Trading Cabrera could be the cog that puts the Indians on a new course.
I’m thankful for Chris Perez and his big mouth.
He won’t be with the Indians in 2013, and while some of that can be attributed to his mouthing off, the real reason is that he’ll be making $7 ½ million dollars, and the Indians can’t afford to pay their third or fourth best reliever that kind of cash.
Perez won’t be bringing in the haul that a guy like Cabrera can bring in, but the Indians should expect a potential starter back. Folks don’t realize how good this bullpen can be without Perez, but if the Indians can get a usable part for their mercurial closer, they really have to go ahead and do it.
The funny thing is, his attitude, while slanted in Cleveland as a negative, could be viewed as a positive by many clubs. His “in your face” mentality is exactly what the doctor order for most teams that want a closer.
I’m thankful for the bullpen.
The bullpen is good, but the potential for a flat-out explosive bullpen is there, even with Perez gone. I absolutely love Vinnie Pestano
, and I don’t have to tell the tale about how good he has been, or could be. Here’s the thing: I don’t think he’s the best arm in that pen, although he would be the definitive closer.
may just be the best reliever in the pen, and his potential is grand. His turbo-ride through the Indians’ system is a pre-cursor to what he’s going to do in the big leagues. I don’t know that he’ll be the closer, nor should he be, but as a set-up man, he could be devastating. Imagine a pen where Pestano, the best arm in the pen in 2012, becomes the second best, with someone slightly better taking his place in the eighth inning.
Chen-Chang Lee was put on the 40-man roster yesterday, and while he’s coming off of Tommy John
surgery, he may be just as good as Allen, if not better. He’ll be making an appearance in mid-to-late 2013, but will likely be more of a factor in 2014. That said, he’s another explosive pitcher, that could become something beyond special.
is a guy that’s been floating around the system for awhile, struggling with control and injury. Of course, Haley can bring it, often touching triple digits, and he finally seems healthy and mature. I’ll make this bold prediction: Haley will be in the big leagues in 2013, and he’ll be there from the front end of 2014.
Don’t forget about the back-end of this pen either, led by Joe Smith
, although Smith could be traded as well. From top to bottom, this is a pen that shouldn’t be messed with.
I’m thankful for Zach McAllister, who may be the one bright spot in this Indians rotation from 2012.
While that isn’t saying much, it is distinctly possible that his emergence as a back-end starter will be the one piece that makes it easier for the Indians to complete their 2013 rotation. Hear me out here.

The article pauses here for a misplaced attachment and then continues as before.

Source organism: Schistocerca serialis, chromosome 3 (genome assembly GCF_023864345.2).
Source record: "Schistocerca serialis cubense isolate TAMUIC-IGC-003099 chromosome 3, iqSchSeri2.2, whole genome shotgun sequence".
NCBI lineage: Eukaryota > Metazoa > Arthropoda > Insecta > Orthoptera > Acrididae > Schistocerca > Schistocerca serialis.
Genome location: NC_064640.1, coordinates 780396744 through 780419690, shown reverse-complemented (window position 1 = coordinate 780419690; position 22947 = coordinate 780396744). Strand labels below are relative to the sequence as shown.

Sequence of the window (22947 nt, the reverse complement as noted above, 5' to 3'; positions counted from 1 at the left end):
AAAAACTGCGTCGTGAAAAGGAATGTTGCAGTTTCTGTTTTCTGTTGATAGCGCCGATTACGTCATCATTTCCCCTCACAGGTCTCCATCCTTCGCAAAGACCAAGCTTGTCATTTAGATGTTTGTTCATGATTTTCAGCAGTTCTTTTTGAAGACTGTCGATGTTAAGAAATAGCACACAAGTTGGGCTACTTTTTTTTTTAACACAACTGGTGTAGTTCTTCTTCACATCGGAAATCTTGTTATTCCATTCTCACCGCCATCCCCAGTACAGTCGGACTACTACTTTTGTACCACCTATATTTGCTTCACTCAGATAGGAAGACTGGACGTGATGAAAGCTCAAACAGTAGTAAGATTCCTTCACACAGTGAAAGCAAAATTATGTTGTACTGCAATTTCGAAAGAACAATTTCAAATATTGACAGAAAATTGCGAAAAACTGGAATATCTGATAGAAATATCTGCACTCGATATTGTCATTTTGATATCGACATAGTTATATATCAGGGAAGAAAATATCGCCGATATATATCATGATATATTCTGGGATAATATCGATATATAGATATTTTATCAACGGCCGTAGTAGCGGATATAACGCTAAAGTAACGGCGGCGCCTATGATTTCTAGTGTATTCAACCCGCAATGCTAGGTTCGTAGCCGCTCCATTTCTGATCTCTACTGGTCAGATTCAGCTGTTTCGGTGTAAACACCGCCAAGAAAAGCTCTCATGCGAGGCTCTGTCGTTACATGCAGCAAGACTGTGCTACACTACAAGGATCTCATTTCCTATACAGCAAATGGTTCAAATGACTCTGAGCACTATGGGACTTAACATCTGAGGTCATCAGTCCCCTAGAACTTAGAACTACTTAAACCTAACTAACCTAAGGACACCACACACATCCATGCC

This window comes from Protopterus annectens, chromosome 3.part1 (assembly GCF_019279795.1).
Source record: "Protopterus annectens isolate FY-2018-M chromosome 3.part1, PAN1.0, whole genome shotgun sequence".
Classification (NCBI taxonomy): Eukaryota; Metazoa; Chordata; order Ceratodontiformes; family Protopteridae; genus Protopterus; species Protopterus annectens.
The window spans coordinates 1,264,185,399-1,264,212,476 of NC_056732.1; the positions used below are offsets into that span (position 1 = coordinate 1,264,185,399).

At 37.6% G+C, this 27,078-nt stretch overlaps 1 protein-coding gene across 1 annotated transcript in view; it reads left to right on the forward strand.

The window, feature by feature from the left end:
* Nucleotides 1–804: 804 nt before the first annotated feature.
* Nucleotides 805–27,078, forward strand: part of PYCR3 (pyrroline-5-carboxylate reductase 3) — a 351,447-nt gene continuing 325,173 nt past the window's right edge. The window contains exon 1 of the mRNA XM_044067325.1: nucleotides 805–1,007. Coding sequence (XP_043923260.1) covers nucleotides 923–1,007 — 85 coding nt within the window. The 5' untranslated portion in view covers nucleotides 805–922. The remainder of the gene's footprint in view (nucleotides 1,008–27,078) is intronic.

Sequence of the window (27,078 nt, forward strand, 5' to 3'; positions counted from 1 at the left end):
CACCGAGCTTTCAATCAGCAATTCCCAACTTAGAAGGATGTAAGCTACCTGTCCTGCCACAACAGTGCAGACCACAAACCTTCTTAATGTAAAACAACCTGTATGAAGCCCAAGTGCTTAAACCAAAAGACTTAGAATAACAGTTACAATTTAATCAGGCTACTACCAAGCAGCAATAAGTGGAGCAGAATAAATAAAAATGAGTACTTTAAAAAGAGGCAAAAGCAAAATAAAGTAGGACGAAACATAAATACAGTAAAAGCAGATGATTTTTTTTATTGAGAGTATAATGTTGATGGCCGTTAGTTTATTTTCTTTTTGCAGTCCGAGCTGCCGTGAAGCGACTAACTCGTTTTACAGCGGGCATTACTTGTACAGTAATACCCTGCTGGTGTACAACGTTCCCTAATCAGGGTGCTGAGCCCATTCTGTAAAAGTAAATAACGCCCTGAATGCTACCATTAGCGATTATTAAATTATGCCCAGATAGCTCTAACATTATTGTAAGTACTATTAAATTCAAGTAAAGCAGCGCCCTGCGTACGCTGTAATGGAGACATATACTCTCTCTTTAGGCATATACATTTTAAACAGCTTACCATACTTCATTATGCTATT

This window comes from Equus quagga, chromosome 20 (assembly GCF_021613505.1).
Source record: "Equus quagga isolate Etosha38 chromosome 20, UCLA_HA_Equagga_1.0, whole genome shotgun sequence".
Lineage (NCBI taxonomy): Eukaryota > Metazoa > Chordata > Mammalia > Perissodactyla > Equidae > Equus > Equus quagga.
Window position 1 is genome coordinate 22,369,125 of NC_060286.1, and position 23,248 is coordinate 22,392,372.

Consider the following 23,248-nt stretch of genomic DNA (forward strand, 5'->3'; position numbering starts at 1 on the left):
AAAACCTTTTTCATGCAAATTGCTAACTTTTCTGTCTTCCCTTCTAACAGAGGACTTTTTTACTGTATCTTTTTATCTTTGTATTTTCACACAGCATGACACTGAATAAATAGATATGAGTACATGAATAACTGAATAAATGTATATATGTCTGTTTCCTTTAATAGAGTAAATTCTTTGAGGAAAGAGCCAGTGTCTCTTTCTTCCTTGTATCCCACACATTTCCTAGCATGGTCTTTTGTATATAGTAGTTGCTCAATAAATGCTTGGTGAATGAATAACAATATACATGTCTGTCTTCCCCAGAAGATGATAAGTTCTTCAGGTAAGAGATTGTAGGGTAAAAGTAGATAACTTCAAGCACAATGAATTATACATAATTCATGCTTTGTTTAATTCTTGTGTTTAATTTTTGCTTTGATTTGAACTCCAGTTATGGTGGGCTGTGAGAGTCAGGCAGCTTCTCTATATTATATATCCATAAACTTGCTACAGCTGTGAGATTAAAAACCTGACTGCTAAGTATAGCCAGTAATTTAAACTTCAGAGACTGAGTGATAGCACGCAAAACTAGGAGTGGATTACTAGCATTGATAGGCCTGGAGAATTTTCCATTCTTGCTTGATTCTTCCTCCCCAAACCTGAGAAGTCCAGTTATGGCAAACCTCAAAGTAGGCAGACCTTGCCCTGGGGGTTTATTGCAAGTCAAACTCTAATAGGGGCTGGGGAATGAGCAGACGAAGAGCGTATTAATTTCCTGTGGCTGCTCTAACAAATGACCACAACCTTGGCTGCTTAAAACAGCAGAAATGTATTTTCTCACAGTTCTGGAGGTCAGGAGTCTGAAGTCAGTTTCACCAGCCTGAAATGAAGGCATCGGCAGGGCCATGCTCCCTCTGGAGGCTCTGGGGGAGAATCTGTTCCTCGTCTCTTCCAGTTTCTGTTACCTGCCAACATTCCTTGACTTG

Say Justin Masterson
and Ubaldo Jimenez
remain inconsistent to bad, but the Indians acquire two prospect or major league starters that can take up two more slots in this rotation. No, it’s not optimum to create a rotation without an ace, or with a youngster in that role, but having Masterson and Jimenez as multiple-middle-of-the-rotation guys with McAllister can at least fill in the starting role long enough for Danny Salazar to get to the big leagues, which reminds me…I’m thankful for Danny Salazar.
He’s the one mid-to-top-of –the-rotation guy that we have in the minors, and he’s coming on strong. My bet here is that the Indians are going to monitor him over the first half of the season, moving him from Akron to Columbus, than perhaps give him a shot in the bigs sometime between July and September. He’s not necessarily an ace, but I do think he can be.
We’ll see if I’m right.
The potential of a team with McAllister and Salazar as complimentary pieces in a rotation is a good thing, and I haven’t even mentioned Carlos Carrasco.
The rotation, as it stands now, isn’t very good, but it can be decent.
I give thanks for Carlos Santana.
Why? He can be a superstar. I’m relatively tired of the critics, and absolutely credit his mid-season swoon to his concussion. Carlos Santana is going to be a monster in 2013,
and I can’t wait to see it, and to see the media ducking and covering.
First base…catcher…DH…it doesn’t matter…Carlos Santana is a valuable player. I don’t buy the talk that he wouldn’t be as valuable as a first baseman, but wouldn’t move him to first base either. The point is, Santana is going to be a big time star for a long time…he IS that good.
I’m thankful for Lonnie Chisenhall, because the kid is just going to be better than people think.
Don’t forget, he was Jason Kipnis, before Kipnis flew past him in 2011.
I’m thankful for the Carolina Mudcats, who may just have Dorssys Paulino in town at some point in the season, with Francisco Lindor.
I doubt it, but a kid can dream, can’t he? This Mudcats team is going to be stacked, and I can’t wait to see the talent of Lindor and Smith, amongst others.
I’m thankful for Mike Napoli and Kevin Youkilis, who are about to sign with the Indians for much less than they are asking because the fan in Cleveland would respect them a ton more than any other city (okay, none of that sentence is true, but hey, you gotta dream, right?).
In all seriousness, perhaps the Indians can find a way to get one of these multi-dimensional players on the roster without breaking the bank. I doubt it, but you just never know. They’ll go starter first, but watch closely what they do on the trade front. If they can dump some salary in Shin-Soo Choo
, Perez and/or Cabrera, they may just be able to swing one of these guys, or another big stick.
Lastly, Thanks for reading this small little corner from week-to-week. IPI has the best fans on the internet. We don’t always agree with each other, but I can safely say that the group of folks that consistently read the articles over here know what they are talking about. I can’t say that about every site. I can safely say that Tony, the staff and I work really hard every day to bring unique and differing perspective on this team, from every angle. The Indians aren’t just a major league team, but a system of players striving to bring this town a title…its first since Boudreau.
Without you, none of us would be here…
HAVE A FANTASTIC THANKSGIVING EVERYONE, and watch out for Tribe News…right here at IPI.
Jim is currently the co-site editor, the ATF/Carolina Mudcats/Indians/General Site Columnist, and the co-host of IPI's weekly online radio show, Smoke Signals. You can follow Jim on Twitter @Jim_IPI, or contact him via e-mail at firstname.lastname@example.org.